There are a few British colonial-style manors and some concrete buildings, but most of the city is rickety, ramshackle timber houses, stores, hotels and diners. Many buildings are on stilts to catch the afternoon tradewinds and to avoid the occasional tidal wave. The open canals that dissect the city have a rank stench because the sewers -- in the districts that have toilets -- flow into them.

HurricaneHattie killed 269 and nearly blew Belize City off the map in 1961 -- resulting in the decision to build a new capital, Belmopan, 30 miles inland -- and visitors get the feeling it was never totally rebuilt.

As Chicago is called "the city that works," so Belize City could be the city that doesn't.Unemployment estimates run to 30 percent for men, even higher for teen-agers and women.

The Belizean worker is not held in high regard. "The pool of unskilled labor is huge," says one employer.

Much of that, explains Norris Hall, the government's chief information officer, "is the result of colonial education system that did not prepare students for production, but for white-collar and odd civil service jobs."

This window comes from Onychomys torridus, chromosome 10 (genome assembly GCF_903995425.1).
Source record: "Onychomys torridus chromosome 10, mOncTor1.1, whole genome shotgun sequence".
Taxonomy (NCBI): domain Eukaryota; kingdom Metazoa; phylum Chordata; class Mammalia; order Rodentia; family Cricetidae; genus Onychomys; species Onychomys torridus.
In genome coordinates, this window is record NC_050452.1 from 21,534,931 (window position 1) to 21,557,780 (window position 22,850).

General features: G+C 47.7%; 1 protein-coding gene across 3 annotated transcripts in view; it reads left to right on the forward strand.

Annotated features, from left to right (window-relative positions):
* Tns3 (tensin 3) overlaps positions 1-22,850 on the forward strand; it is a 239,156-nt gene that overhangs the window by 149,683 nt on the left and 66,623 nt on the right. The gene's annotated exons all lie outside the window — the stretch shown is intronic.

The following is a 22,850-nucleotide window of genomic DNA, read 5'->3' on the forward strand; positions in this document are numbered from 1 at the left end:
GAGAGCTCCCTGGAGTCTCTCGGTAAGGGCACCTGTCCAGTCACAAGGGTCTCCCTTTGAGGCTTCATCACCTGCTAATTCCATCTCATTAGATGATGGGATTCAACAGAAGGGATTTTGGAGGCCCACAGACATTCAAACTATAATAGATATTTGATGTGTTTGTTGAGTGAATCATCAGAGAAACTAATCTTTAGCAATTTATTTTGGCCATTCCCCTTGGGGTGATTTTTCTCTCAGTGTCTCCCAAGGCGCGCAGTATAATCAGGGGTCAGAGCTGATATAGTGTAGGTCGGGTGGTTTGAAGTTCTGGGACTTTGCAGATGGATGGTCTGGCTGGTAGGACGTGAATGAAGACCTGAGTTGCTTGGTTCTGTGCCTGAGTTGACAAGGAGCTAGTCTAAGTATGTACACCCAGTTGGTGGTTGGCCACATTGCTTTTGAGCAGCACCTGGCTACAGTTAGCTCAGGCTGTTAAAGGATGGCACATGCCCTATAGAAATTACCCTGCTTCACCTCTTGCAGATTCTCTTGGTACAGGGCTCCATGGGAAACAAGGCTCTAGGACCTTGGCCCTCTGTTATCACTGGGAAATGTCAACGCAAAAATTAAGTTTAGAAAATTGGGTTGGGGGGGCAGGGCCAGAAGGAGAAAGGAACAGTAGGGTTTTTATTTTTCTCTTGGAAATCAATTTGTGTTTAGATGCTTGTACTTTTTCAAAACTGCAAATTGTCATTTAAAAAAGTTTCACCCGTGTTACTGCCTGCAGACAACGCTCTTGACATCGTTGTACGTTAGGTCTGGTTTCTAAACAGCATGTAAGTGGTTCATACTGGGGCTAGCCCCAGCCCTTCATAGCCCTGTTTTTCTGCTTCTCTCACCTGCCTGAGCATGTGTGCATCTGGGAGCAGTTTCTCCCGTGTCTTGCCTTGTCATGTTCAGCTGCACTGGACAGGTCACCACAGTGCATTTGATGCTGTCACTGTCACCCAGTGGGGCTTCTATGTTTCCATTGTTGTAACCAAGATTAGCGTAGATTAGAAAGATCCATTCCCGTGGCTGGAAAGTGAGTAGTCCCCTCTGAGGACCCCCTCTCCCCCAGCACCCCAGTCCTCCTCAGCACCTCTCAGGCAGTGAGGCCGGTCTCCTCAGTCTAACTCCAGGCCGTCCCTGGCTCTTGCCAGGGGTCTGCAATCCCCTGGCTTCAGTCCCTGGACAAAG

"Decolonization is a long process, taking generations," Mr. Hall says. The government offers priority scholarships to agricultural, medical and engineering students to that end. Machinery that breaks down here often stays down. The country's remoteness makes the shipping of replacement parts slow and expensive.

"How," a taxi driver wonders aloud, "can we be independent and not able to fix the holes in the streets?"

The road system in Belize is the worst in Central America. Automobiles are nearly all big gas guzzlers, bought cheaply in the US and driven through Mexico. Drivers say compact cars would fly apart on the roads here.

The Latins in the northern sugar cane district of Corozal speak Spanish among themselves, the Caribs of Dangriga (which the British called Stann Creek) speak Carib, and everyone seems to speak a combination of those two and a jivery English they call Creole (that's "krale").

There is no television. The country's only mass medium is government-run Radio Belize, a pleasant blend of music, news, propaganda, and British soap operas, broadcast in Spanish and English.

The newspapers are small and generally amateurish. Evan X. Hyde, publisher of the largest nongovernment paper regularly refers to the prime minister as "Jones," a reference to Jim Jones, leader of the People's Temple cult in Guyana, to warn that Mr. Price is leading the country to national suicide.

The subculture -- those who spend their days drinking rum, smoking marijuana, moving to reggae, or playing pool and sitting in doorways looking over the tourists -- is disproportionately large. And Belizean life is so "laid back" that it can often tip over.

Is Belize really ready for independence?

"It don't really matter now, says one young Belizean, "because we are."

"You'd better Belize it," chimes Radio Belize.